DOLBY James Alfred

Known information

James Alfred Dolby and his brother Reuben were both killed in the final stages of the First World War. They were among seven children of James and Annie Dolby of Pasture House, Tinwell. James enlisted in the 50th Machine Gun Corps on 27 October 1916. He went to the Western Front on 9 August 1917, was gassed during the German offensive which started on 21 March 1918, and reported missing on May 27. The British Red Cross established that he had been seen lying on the roadside near Maisy badly wounded. Nothing further was heard of him until 1 January 1919, when his widow was told that he had died on 9 June 1918, in the field hospital at St Erme from the effects of a bullet wound. He was originally buried in the cemetery in the grounds of the hospital but his body was moved after the war and now lies in St Erme Communal Cemetery Extension, grave B.16. He is remembered on the war memorial in Tinwell. Reuben was killed a few months later, in September.

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  • Tinwell Church
  • Tinwell Memorial 1
  • Tinwell plaque
  • St. Erme Communal Cemetery Extension 1
  • J A Dolby 4
  • J A Dolby 3
  • J A Dolby 1

User contributions

James Alfred Dolby and Rueben Dolby from Tinwell were brothers. They came from a large family of around 7. They were my great uncles, and I wept with pride when I saw their pictures for the first time today, and read of their bravery. Lest we forget. x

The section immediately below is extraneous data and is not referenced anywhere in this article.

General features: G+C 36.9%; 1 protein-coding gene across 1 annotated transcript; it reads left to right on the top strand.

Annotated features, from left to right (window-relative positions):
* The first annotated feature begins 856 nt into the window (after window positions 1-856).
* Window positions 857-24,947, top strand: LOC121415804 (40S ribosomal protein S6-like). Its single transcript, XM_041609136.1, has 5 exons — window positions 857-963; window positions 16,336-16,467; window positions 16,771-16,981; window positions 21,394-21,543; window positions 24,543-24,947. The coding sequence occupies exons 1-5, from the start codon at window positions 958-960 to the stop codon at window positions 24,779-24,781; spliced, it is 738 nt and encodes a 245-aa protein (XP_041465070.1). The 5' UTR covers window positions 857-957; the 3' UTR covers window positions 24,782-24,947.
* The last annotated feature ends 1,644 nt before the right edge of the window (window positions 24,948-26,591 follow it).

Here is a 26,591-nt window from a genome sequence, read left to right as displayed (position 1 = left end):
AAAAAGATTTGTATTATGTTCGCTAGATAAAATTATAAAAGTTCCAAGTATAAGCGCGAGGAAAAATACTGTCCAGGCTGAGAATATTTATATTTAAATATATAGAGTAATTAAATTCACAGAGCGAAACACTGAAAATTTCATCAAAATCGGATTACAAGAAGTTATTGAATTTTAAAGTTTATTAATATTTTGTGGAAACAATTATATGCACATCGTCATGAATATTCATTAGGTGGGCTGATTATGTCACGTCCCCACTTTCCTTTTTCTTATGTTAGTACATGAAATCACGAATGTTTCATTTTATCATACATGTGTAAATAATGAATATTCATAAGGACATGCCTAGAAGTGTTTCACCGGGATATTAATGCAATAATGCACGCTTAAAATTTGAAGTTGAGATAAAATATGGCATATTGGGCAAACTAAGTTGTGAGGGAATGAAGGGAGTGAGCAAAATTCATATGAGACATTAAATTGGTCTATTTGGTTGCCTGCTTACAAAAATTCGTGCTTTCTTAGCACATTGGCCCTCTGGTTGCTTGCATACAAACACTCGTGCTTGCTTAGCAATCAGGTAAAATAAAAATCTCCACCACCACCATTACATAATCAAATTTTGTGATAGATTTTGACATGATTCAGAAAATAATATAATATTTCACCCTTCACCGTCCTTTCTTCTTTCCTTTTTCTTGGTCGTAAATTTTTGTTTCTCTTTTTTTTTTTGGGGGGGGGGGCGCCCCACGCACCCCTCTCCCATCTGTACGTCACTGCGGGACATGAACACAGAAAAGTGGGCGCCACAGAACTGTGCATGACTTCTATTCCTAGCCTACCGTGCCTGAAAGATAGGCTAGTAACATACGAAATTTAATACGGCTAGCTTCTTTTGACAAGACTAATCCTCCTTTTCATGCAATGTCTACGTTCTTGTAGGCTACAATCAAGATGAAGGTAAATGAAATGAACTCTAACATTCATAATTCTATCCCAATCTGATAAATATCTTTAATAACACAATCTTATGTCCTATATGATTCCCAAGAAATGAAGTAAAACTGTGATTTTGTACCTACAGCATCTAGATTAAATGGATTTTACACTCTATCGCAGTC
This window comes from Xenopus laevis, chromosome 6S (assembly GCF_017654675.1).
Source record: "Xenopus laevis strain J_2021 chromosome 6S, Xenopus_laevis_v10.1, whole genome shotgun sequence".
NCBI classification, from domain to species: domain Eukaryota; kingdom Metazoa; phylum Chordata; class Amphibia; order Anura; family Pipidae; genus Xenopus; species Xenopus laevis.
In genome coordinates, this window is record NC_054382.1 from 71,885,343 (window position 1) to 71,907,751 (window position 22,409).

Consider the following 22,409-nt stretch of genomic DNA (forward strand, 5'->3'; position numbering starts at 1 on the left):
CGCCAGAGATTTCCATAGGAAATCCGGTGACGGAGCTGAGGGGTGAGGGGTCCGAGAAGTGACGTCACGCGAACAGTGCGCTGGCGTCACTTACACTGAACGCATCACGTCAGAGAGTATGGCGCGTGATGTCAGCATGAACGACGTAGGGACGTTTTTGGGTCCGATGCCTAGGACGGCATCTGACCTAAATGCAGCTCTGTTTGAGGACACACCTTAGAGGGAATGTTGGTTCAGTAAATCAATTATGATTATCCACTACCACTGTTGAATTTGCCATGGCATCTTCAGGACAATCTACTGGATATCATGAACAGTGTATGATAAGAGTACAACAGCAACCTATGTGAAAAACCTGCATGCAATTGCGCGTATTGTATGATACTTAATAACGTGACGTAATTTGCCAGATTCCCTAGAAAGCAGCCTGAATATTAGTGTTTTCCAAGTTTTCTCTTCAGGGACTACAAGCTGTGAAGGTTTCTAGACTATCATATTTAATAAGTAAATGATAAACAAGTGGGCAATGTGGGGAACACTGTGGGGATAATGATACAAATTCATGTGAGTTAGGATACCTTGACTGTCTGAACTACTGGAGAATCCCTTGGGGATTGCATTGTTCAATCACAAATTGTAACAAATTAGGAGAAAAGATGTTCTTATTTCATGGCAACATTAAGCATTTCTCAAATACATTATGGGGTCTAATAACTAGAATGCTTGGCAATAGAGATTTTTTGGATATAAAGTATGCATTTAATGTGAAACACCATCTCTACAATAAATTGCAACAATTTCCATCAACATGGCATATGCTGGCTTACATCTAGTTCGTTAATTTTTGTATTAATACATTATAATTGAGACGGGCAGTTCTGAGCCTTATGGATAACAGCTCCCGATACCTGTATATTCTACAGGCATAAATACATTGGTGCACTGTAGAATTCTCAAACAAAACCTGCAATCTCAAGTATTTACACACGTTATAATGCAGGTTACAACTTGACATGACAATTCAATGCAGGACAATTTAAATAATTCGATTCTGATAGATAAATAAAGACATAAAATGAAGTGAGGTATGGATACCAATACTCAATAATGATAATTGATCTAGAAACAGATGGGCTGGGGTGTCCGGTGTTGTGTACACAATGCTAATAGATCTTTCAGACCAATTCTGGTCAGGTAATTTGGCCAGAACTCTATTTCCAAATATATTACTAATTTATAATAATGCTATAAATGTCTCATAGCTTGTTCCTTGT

By skinnylizzy on Thursday 15th May '14 at 7:47pm
James Alfred Dolby was born in 1893. His family members were..... William Dolby (born 1898), Margaret Dolby (born 1889), Albert Dolby (born 1884), Charles Dolby (born 1882). Edward Dolby (born 1885) and Rueben (already mentioned). The family lived in a thatched cottage down what is now Crown Lane in Tinwell.
By skinnylizzy on Friday 16th May '14 at 11:11am
4 images Some pictures of Mr Dolby's headstone
By John Stokes on Sunday 30th November '14 at 6:19pm
A Rutlander, living in Belgium
3 images More pictures of Mr Dolby's headstone, taken 17 August 2015.
By John Stokes on Sunday 6th December '15 at 4:28pm
A Rutlander, living in Belgium
 

Rutland and The Battle of the Somme

More than 90 Rutland soldiers died in the Battle of the Somme which lasted from 1 July 1916 until the middle of November. Today they lie in cemeteries across the old battlefield in northern France or are remembered among the 72,000 names on the Thiepval Memorial to the Missing of the Somme. By using our interactive map, you can find out what happened to them.
@nigel_atter Originally associated with Leicestershire Yeomanry & protected Harringworth viaduct before enlisting a… https://t.co/jenc9FzN68 8:36 PM Feb 10th

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